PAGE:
On Sunday it was the Philadelphia Eagles vs. the Dallas Cowboys, and it was close: 24-22 for the Eagles. Cowboys Quarterback Tony Romo was out of the game. Before Christmas, Romo had a back injury in the game against the Washington Redskins. So the Cowboys called former quarterback Jon Kitna out of retirement to fill in as a backup to Kyle Orton.

Kitna played for the Seattle Seahawks in the 90s, then for the Cincinnati Bengals, the Detroit Lions, and finally the Cowboys, retiring in 2011. 

It was reported that Kitna was to make $53,000 for his week of work leading up to Sunday’s game. But that wasn’t all. A sports radio host discovered that Kitna wasn’t keeping the paycheck.

He was donating it to Lincoln High School in Tacoma, Washington. 

Kitna teaches math and coaches football at Lincoln, his alma mater. He went to work there shortly after leaving the NFL. This year Kitna's Lincoln Abes had an 8-2 record.

Kitna tells his football players to be “REAL,” to “Reject passivity, Empathize with others, Accept responsibility, Lead courageously.” He leads by example. Kitna is a father of four, and his son Jordan was his starting quarterback this season. He’s also a man of deep Christian faith. I got to hear him speak at the Pierce County Prayer Breakfast last year. You can watch the speech here.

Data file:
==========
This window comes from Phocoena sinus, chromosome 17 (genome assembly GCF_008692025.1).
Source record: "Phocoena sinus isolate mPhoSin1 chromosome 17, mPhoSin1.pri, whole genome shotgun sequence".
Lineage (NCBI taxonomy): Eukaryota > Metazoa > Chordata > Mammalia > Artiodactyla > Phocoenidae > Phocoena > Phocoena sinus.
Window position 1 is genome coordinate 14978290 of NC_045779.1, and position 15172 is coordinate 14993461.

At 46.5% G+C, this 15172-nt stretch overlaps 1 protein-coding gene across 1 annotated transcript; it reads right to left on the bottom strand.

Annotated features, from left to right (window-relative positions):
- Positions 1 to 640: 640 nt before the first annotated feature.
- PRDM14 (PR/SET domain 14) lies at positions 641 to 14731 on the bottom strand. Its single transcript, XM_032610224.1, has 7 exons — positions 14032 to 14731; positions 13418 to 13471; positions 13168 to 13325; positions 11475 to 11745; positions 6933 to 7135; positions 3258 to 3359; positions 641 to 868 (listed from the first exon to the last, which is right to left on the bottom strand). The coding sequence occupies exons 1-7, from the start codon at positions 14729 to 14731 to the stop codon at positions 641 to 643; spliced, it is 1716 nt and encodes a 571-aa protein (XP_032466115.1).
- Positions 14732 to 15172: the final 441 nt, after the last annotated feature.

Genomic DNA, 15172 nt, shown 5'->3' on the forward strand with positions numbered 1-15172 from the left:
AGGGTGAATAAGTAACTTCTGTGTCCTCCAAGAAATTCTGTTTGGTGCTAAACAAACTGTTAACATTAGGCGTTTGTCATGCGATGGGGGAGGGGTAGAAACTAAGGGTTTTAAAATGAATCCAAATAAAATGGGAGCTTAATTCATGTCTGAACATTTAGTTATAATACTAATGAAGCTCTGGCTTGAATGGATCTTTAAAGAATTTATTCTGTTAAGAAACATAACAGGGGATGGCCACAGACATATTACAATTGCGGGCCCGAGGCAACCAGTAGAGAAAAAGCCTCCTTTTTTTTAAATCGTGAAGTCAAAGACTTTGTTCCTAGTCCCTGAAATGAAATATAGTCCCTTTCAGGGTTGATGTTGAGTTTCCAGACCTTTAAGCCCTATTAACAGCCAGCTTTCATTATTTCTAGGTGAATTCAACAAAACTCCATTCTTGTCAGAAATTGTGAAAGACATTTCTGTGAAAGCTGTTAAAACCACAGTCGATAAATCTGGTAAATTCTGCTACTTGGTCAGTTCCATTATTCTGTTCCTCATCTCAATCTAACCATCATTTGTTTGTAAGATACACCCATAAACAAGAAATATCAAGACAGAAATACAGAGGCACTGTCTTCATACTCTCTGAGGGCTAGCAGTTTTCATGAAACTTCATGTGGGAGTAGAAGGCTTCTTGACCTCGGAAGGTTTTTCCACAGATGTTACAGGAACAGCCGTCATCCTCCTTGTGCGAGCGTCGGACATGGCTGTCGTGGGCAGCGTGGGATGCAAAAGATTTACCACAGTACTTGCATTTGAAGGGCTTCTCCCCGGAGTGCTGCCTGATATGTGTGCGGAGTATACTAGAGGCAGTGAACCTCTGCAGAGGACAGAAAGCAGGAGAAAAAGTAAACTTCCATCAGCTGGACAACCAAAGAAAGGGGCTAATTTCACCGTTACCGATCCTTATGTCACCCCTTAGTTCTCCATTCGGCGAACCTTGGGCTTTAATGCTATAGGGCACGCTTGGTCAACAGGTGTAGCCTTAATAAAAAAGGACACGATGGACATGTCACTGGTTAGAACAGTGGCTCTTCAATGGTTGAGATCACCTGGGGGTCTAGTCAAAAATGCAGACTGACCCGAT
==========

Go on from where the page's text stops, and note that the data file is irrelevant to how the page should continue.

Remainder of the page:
In his speech Kitna highlighted the crisis of fatherlessness in American society. “I look at the world around us,” he said, “and I see 24 million children growing up without a father in the home—nearly 40 percent of our youth without a father in the home. At Lincoln High School that number is 80 percent.”

In a USA Today article several years ago about high schools that are “dropout factories,” a photo of Lincoln High School was the featured image. Today, the graduation rate is improving. Kitna has been a big part of a community-wide effort to turn Lincoln around. 

Innovative school leaders started the Lincoln Center within the high school to challenge and support students. Students have benefited from excellent teachers like Kitna. And Kitna isn’t the only one who realizes the role for private philanthropy in improving his school. 

Tacoma City Council member Marty Campbell, who is also a Lincoln High chess coach, has challenged the community to step up and add to Kitna’s donation. “I’d love to see us raise $47,000 and make it an even $100,000 for the school.” Campbell pledged $100 and set up a website through GoFundMe to raise money.

Jon Kitna is showing America that it’s good to go home and give back. Shortly after Kitna came home to change lives at Lincoln High School, sports columnist Dave Boling wrote in the Tacoma News Tribune, “Kitna has been asked for thousands of autographs in his career, and when he signs for someone young, he always adds: ‘Dream Big.’ He might now add: Dream Local.”

“I’ve already lived one of the big dreams,” Kitna told Boling. “But I think this one, now, is bigger. Think of it … if I can help graduate 30 seniors every year who have a vision that is bigger than this 20 square blocks, if I can impart some of myself in these young men … that can be huge. Really, that’s the fulfillment of things that are not quantifiable.”